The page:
Alan Merrifield doesn't believe in pesticides. He thinks they're dangerous, ineffective and bad for the environment. In any case, he doesn't deal with bugs. He helps people keep common pests like raccoons and birds away from their homes, using only traps, screens and spikes.
Nonetheless, state bureaucrats insist that the 68-year-old Merrifield — who already holds five state pest control licenses — needs another license, called a "Branch 2 License," before he can install spikes on buildings to keep pigeons away. To get such a license, one must spend two years learning how to handle pesticides — pesticides Merrifield doesn't use — and then take a 200-question multiple-choice examination … which does not contain a single question about spikes or pigeons.
It gets worse. The law only applies to people who work on pigeon, mouse or rat problems. In other words, someone who installs spikes on a bridge to keep seagulls from roosting there doesn't need a Branch 2 License. But install the same spikes on the same bridge to keep pigeons away, and you do. The penalties can amount to fines of $1,000 per violation and even jail time.
It turns out the licensing laws in this case were put in place by powerful private interests to protect their industry from competition. But certainly the state cannot act in such a manner legally, right? Wrong.
Unfortunately, the Merrifield case is an all too typical example of the abuse of occupational licensing to prevent fair economic competition. Such laws often bar honest Americans from earning a living and providing consumers with useful goods and services. As a result, the entrepreneurial spirit at the heart of American enterprise suffers, and the rule of law is transformed into a game where powerful companies can exploit legislatures for their own benefit.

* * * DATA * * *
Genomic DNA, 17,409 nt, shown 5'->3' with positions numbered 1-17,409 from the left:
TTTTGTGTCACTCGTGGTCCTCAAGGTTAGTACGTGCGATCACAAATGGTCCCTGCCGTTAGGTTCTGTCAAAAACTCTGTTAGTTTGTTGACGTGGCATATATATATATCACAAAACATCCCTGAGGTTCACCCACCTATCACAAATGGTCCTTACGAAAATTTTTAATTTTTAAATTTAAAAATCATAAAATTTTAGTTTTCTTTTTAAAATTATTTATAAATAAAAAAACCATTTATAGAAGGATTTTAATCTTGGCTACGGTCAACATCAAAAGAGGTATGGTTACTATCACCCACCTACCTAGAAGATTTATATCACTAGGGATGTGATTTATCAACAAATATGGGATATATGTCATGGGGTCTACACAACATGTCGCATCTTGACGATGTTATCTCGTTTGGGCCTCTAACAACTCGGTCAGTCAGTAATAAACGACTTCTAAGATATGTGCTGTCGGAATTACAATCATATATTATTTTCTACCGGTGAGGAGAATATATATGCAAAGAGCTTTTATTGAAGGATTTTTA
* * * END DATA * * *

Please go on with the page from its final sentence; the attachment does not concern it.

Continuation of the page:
As U.S. Supreme Court Justice John Paul Stevens noted 20 years ago, "private parties have used licensing to advance their own interests in restraining competition at the expense of the public interest."
Alas, thanks to the "rational basis scrutiny" that courts have applied to economic regulations, judges presume strongly against entrepreneurs like Merrifield. Plaintiffs are required to prove that there is no conceivable ground on which the law could be considered rational — that is, to prove a negative — before a court will protect their constitutionally protected right to earn a living.
The rational basis test was devised in a series of cases in the 1930s. The right to earn a living had been considered a fundamental part of the common law for more than three centuries before that — England's Chief Justice Edward Coke wrote in 1615 that "at the common law, no man could be prohibited from working in any lawful trade, for the law abhors idleness, the mother of all evil." But in the 1934 case of Nebbia v. New York, the justices held that from then on, courts would presume that economic regulations are constitutional except in the most extreme cases.
I'm no libertarian. I have no problem with the state regulating workplaces for health and safety concerns, but this situation touches on something more fundamental than that. The desire to protect vested interests from the perils that can come from innovation and entrepreneurship can do nothing but lead to an ossified society. If we are willing to "protect" the status quo of the pest control industry, what does that say about how far we would go in any other industry? Will the day come when the Microsoft empire will need to be "protected" from competition and the marketplace? (And some would say that day has come and gone already.)
It is a bad road to even begin to journey down.